Health insurance in Kansas
Topeka Gov. Kathleen Sebelius and state Sen. Jim Barnett - opponents in the 2006 gubernatorial election - joined forces Thursday to push for health care proposals that include a 50-cent-per-pack increase in the state cigarette tax.
"I will be campaigning for this, urging people to do it, twisting arms to do it," Sebelius said.
Appearing at a news conference with Sebelius, Barnett, R-Emporia, pledged his support, saying, "It's the right thing to do."
When lawmakers convene the legislative session Monday, one of the main issues will be health care. Approximately 300,000 Kansans have no health insurance.
The Kansas Health Policy Authority has produced 21 recommendations that it says will improve Kansans' health and make insurance more affordable and the system more efficient. The package would cost an estimated $227 million over five years and has support from dozens of health organizations.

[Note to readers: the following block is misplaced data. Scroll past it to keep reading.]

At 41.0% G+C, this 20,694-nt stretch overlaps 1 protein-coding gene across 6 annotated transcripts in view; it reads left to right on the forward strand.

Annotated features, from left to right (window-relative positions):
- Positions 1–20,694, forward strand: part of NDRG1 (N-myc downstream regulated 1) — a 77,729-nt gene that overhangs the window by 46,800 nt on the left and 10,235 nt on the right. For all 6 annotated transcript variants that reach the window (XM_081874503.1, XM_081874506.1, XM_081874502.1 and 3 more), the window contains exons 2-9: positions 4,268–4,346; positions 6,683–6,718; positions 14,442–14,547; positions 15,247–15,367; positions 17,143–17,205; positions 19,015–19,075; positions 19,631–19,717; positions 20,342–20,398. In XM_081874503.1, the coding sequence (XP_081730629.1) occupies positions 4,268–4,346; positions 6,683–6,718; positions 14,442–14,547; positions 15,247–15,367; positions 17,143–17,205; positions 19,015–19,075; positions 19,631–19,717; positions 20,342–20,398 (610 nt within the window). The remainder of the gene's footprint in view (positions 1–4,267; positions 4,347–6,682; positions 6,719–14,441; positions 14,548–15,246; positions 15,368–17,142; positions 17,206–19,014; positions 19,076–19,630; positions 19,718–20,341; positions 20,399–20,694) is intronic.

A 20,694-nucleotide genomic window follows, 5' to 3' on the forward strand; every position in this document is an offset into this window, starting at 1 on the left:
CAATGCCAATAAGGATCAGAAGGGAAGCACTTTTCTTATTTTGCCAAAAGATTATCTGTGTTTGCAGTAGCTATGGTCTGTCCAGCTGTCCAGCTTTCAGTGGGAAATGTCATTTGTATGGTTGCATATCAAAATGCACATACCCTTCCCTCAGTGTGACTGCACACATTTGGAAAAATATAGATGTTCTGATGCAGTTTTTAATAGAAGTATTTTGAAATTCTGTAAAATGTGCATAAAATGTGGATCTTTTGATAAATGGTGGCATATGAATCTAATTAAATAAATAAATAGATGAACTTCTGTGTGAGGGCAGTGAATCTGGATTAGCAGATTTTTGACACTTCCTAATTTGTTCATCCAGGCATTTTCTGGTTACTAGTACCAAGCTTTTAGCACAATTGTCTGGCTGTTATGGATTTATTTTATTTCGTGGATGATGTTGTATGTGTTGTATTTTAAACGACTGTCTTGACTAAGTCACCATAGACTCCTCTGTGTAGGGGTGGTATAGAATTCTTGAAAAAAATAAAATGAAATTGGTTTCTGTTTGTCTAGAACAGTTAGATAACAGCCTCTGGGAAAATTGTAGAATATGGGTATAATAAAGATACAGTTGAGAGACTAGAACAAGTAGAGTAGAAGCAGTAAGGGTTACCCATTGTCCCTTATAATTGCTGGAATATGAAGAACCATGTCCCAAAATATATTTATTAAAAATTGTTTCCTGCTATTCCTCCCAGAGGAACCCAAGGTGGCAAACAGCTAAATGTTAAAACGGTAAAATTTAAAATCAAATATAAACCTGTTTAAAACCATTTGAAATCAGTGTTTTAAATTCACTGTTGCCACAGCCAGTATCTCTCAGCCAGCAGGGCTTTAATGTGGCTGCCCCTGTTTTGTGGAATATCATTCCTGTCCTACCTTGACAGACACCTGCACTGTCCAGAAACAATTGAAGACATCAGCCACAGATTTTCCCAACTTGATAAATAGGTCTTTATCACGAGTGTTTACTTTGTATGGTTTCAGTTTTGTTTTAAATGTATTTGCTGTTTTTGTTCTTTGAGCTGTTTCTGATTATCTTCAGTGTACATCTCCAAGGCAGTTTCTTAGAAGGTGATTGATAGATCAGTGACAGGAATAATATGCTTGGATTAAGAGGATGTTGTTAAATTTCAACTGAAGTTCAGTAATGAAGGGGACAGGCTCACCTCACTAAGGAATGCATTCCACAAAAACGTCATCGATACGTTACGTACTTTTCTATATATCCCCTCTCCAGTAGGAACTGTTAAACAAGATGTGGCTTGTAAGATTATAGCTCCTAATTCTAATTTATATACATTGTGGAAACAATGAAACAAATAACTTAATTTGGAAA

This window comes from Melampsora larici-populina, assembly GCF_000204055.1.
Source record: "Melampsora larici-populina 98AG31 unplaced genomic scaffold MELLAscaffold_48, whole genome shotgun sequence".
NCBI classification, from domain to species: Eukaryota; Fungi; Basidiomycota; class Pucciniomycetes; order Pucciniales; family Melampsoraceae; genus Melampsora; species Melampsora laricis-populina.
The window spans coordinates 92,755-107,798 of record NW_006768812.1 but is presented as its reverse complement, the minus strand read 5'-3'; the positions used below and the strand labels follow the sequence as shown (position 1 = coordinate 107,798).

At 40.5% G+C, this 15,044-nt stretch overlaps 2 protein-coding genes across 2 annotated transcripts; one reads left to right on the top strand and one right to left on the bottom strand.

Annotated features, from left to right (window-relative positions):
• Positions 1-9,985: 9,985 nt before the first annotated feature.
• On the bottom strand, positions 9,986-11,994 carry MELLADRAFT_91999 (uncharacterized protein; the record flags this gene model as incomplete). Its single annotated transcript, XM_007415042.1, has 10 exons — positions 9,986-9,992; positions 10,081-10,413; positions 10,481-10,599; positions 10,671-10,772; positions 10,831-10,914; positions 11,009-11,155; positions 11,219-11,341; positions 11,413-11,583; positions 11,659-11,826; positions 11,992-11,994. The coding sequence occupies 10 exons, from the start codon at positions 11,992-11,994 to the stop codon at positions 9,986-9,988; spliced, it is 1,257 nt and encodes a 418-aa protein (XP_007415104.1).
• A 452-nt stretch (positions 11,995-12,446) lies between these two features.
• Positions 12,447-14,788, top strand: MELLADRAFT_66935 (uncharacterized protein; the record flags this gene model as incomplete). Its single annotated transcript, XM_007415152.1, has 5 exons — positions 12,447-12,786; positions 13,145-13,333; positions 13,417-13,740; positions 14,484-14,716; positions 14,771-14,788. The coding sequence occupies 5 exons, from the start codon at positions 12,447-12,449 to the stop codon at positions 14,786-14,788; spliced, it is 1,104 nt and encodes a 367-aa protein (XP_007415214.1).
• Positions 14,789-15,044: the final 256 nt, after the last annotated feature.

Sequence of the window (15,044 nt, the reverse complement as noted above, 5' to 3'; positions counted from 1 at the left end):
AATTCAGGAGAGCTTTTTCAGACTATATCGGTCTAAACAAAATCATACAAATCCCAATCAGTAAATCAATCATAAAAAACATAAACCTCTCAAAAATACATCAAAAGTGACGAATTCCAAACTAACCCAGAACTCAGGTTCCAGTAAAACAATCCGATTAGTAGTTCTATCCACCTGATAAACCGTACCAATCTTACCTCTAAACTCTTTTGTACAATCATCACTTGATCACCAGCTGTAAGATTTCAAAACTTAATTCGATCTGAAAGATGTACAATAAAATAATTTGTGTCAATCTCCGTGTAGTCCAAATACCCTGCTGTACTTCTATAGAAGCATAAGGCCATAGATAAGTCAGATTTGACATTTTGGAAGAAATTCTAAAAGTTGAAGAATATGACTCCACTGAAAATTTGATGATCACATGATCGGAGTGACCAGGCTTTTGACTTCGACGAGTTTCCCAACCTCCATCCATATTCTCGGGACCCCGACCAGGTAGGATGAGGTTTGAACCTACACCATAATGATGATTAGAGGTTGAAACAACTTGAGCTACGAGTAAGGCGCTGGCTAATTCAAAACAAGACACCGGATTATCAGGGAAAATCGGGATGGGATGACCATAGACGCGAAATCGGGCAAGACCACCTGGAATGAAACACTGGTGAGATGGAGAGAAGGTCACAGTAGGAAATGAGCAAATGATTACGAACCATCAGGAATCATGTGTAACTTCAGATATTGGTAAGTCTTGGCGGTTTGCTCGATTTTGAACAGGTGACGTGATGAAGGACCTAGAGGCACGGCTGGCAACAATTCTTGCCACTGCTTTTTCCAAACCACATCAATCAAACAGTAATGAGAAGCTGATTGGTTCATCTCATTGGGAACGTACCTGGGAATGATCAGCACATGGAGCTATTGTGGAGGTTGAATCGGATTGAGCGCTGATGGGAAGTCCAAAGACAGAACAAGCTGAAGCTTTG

One of the more high-profile proposals is an increase on the tax on cigarettes and other tobacco products. The state tax on a pack of cigarettes is 79 cents. The proposal would increase that to $1.29.
Sebelius said an increase in the cigarette tax benefits the state by providing more revenue to combat illness, much of which is related to smoking. And she said the increased price discourages young people from smoking and, in the long run, reduces health care costs.
Barnett said the tax increase will be a "tough sell" in the Legislature, especially during an election year, but added the proposal would gain greater political traction if Kansans are guaranteed the funds will go toward health care.
He said the time is ripe in Kansas and nationally to reform the health care system. But in the give and take of the Legislature, the recommendations may be changed - and some may be approved this year and some later.
"This is not the last year. This is just one of many years of health care reform that we will deal with in the Kansas Legislature. So, let's get everything we can done this session, and then we come back next year," he said.
But state Sen. Laura Kelly, D-Topeka, said the tax increase was necessary to expand coverage.
"I hope that we don't take the chicken way out and vote on the good stuff and let the hard stuff, voting for a tax increase, go away," Kelly said.